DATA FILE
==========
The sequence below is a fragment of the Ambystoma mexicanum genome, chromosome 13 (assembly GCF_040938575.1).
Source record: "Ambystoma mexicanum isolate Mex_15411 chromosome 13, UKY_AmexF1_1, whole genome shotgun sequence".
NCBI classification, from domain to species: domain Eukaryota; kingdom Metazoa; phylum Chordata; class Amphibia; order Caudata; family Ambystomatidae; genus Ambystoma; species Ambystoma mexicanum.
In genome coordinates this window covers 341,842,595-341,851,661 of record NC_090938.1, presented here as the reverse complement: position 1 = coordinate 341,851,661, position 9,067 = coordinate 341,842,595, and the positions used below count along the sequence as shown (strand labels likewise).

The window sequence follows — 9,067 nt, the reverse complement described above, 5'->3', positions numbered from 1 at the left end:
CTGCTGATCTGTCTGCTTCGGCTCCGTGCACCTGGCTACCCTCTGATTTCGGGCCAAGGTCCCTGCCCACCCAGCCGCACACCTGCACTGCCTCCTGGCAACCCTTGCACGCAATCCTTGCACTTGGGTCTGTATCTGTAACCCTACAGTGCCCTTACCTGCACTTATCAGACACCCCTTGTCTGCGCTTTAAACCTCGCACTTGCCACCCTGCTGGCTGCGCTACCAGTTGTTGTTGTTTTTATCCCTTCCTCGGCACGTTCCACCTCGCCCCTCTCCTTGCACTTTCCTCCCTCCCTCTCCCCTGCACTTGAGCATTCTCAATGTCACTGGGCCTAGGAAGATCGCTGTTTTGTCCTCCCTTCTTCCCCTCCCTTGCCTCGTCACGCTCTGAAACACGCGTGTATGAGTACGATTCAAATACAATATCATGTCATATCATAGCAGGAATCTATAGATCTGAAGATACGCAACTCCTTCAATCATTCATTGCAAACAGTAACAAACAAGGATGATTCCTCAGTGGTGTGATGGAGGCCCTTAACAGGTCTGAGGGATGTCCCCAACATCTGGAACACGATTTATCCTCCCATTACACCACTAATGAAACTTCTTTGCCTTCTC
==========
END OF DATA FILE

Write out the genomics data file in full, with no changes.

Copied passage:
The sequence below is a fragment of the Ambystoma mexicanum genome, chromosome 13 (assembly GCF_040938575.1).
Source record: "Ambystoma mexicanum isolate Mex_15411 chromosome 13, UKY_AmexF1_1, whole genome shotgun sequence".
NCBI classification, from domain to species: domain Eukaryota; kingdom Metazoa; phylum Chordata; class Amphibia; order Caudata; family Ambystomatidae; genus Ambystoma; species Ambystoma mexicanum.
In genome coordinates this window covers 341,842,595-341,851,661 of record NC_090938.1, presented here as the reverse complement: position 1 = coordinate 341,851,661, position 9,067 = coordinate 341,842,595, and the positions used below count along the sequence as shown (strand labels likewise).

The window sequence follows — 9,067 nt, the reverse complement described above, 5'->3', positions numbered from 1 at the left end:
CTGCTGATCTGTCTGCTTCGGCTCCGTGCACCTGGCTACCCTCTGATTTCGGGCCAAGGTCCCTGCCCACCCAGCCGCACACCTGCACTGCCTCCTGGCAACCCTTGCACGCAATCCTTGCACTTGGGTCTGTATCTGTAACCCTACAGTGCCCTTACCTGCACTTATCAGACACCCCTTGTCTGCGCTTTAAACCTCGCACTTGCCACCCTGCTGGCTGCGCTACCAGTTGTTGTTGTTTTTATCCCTTCCTCGGCACGTTCCACCTCGCCCCTCTCCTTGCACTTTCCTCCCTCCCTCTCCCCTGCACTTGAGCATTCTCAATGTCACTGGGCCTAGGAAGATCGCTGTTTTGTCCTCCCTTCTTCCCCTCCCTTGCCTCGTCACGCTCTGAAACACGCGTGTATGAGTACGATTCAAATACAATATCATGTCATATCATAGCAGGAATCTATAGATCTGAAGATACGCAACTCCTTCAATCATTCATTGCAAACAGTAACAAACAAGGATGATTCCTCAGTGGTGTGATGGAGGCCCTTAACAGGTCTGAGGGATGTCCCCAACATCTGGAACACGATTTATCCTCCCATTACACCACTAATGAAACTTCTTTGCCTTCTC